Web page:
It should be noted that while all these measures are dead for this year, nothing stops them from renewing their journey in 2020 because of the California Legislature’s two-year session.

Two taxes are continuing to move forward, both with Republican legislative support. AB 142, beginning in 2022, imposes an additional $1 point-of-sale tax on the purchase of car batteries, and makes this $2 tax permanent. And Senate Bill 96, already approved by the Legislature as part of the state budget process, imposes a new tax surcharge of up to 80 cents per month on cell phones and other electronic devices capable of calling 911. This tax already existed for landlines but not other devices. The funds would go toward upgrading California’s emergency service 911 system. Given recent fires and mudslides in the state, HJTA was not opposed to extending this surcharge to cell phones out of fairness. However, 80 cents per month and $400 million a year, on a permanent basis, is far more money than required to upgrade the system and is a way to use a crisis to get more money from taxpayers.

HJTA was also at the forefront of a victory on the dreaded “water tax.” While there have been many iterations of this bill during the last three years, the central theme included a $1 per month tax on nearly all residential water users. There are a million people in California without access to clean water, but a tax is not an appropriate funding solution given the state’s record $130 billion General Fund budget. Also, administrative costs for local water agencies to forward the funds to Sacramento would have been in the tens of millions of dollars a year. Thankfully, the Legislature agreed with HJTA’s position and decided to fund the necessary water infrastructure improvements through a combination of General Fund and cap-and-trade fund dollars, without further increasing taxes.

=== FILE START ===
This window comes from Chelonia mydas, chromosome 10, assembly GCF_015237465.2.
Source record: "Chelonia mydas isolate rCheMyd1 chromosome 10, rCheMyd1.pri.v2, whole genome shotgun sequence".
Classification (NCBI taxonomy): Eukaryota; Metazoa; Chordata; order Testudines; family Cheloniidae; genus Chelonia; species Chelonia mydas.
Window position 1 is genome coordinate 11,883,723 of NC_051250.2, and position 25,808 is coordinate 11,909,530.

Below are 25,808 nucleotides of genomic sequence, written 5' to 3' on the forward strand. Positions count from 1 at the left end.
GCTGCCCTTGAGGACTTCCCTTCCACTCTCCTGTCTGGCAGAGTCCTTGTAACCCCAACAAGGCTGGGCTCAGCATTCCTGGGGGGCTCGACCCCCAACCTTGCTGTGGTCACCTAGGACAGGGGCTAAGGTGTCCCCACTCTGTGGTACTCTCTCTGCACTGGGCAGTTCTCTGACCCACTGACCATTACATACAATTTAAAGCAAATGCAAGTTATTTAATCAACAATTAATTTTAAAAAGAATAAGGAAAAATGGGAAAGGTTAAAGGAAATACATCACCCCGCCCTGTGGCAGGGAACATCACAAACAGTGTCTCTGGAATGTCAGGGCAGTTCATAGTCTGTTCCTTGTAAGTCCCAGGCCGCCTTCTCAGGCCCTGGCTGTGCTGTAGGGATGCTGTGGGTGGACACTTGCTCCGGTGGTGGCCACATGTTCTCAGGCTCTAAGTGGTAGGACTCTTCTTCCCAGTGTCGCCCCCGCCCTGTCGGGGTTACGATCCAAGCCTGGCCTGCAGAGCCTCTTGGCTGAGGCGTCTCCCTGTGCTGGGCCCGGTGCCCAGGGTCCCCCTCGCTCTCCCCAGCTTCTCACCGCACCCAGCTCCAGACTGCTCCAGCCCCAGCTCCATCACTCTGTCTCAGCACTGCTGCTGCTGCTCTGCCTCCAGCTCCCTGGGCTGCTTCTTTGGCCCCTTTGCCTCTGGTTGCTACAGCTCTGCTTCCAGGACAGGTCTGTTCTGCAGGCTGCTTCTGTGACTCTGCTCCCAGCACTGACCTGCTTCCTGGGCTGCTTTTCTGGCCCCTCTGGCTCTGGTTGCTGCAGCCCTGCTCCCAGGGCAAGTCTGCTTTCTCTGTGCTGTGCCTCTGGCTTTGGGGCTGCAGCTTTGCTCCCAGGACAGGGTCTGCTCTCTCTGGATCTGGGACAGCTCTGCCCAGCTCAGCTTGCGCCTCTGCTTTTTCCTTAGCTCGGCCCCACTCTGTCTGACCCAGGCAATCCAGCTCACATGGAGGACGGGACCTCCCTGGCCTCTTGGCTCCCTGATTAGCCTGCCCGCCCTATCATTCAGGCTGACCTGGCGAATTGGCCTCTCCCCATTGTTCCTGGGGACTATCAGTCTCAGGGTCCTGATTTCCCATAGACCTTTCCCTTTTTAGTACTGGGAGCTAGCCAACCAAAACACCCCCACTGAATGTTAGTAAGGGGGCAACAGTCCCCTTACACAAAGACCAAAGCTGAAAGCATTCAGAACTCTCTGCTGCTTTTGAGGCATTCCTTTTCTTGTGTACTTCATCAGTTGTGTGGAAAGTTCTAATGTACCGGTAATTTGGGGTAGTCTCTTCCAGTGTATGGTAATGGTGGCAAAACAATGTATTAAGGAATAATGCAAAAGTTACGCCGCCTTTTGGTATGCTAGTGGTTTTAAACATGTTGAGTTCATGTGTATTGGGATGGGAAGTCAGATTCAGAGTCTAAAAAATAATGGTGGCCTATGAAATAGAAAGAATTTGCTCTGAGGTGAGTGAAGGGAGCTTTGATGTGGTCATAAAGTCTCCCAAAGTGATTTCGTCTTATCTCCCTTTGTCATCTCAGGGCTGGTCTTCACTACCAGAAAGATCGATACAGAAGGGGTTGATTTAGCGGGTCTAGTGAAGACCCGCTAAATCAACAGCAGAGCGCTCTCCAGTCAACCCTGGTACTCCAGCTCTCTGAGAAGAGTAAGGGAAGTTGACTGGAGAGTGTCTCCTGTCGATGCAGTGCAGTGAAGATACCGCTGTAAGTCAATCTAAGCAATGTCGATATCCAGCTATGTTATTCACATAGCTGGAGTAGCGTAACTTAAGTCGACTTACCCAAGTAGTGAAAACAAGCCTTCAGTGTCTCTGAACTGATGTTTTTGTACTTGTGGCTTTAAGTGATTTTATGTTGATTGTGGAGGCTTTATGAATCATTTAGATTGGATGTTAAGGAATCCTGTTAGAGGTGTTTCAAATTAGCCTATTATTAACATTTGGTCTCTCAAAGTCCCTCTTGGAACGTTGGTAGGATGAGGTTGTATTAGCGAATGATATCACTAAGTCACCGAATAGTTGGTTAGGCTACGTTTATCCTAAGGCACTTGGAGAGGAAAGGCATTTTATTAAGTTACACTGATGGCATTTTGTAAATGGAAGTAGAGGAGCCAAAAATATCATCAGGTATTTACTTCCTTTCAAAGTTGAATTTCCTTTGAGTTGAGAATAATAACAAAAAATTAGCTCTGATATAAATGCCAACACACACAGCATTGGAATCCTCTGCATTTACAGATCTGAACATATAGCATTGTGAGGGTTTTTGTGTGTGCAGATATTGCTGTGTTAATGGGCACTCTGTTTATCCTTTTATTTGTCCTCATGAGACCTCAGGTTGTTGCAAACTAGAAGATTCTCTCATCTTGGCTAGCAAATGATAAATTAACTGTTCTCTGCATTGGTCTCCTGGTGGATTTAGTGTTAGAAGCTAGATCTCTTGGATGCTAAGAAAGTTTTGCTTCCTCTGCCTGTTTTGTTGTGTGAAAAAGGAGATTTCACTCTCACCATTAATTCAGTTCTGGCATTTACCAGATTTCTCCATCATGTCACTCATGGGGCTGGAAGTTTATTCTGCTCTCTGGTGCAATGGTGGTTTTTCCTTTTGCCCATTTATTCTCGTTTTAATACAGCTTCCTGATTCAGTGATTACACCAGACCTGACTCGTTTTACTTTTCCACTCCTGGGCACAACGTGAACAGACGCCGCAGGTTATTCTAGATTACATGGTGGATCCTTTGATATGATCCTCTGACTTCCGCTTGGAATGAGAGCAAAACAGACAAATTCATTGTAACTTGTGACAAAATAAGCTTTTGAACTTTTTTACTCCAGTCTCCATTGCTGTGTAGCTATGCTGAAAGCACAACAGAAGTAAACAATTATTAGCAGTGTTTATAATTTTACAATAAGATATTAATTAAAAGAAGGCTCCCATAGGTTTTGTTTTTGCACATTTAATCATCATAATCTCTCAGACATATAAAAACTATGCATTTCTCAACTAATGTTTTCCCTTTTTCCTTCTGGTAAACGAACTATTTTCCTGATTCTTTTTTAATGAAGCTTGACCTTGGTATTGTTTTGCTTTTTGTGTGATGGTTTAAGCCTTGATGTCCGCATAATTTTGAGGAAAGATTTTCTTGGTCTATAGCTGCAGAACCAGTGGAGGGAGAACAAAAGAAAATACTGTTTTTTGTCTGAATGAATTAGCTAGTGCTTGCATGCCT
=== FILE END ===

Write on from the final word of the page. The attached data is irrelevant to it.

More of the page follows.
Finally, as noted elsewhere in this newsletter, Proposition 13 remains under constant attack. As of June 30, Assembly Constitutional Amendment 1 was the only active bill targeting Proposition 13 awaiting a vote of the full State Assembly. ACA 1 makes it easier to increase property taxes by billions of dollars statewide by lowering the vote needed for approval of local bonds, sales taxes and parcel taxes from two-thirds of the electorate to only 55 percent. It is important to remember that while everyone gets to vote on these property taxes, only property owners ultimately pay. Another attack on Proposition 13, Senate Constitutional Amendment 5, which lowers the threshold for education parcel taxes from two-thirds to 55 percent, is on the inactive file and likely dead for the year.

As always, continue to watch your e-mail for HJTA alerts, or go to www.hjta.org/legislation/legislative-updates for a full list of the bills we’ve taken positions on. It is always an honor to represent you in the hallways of the State Capitol.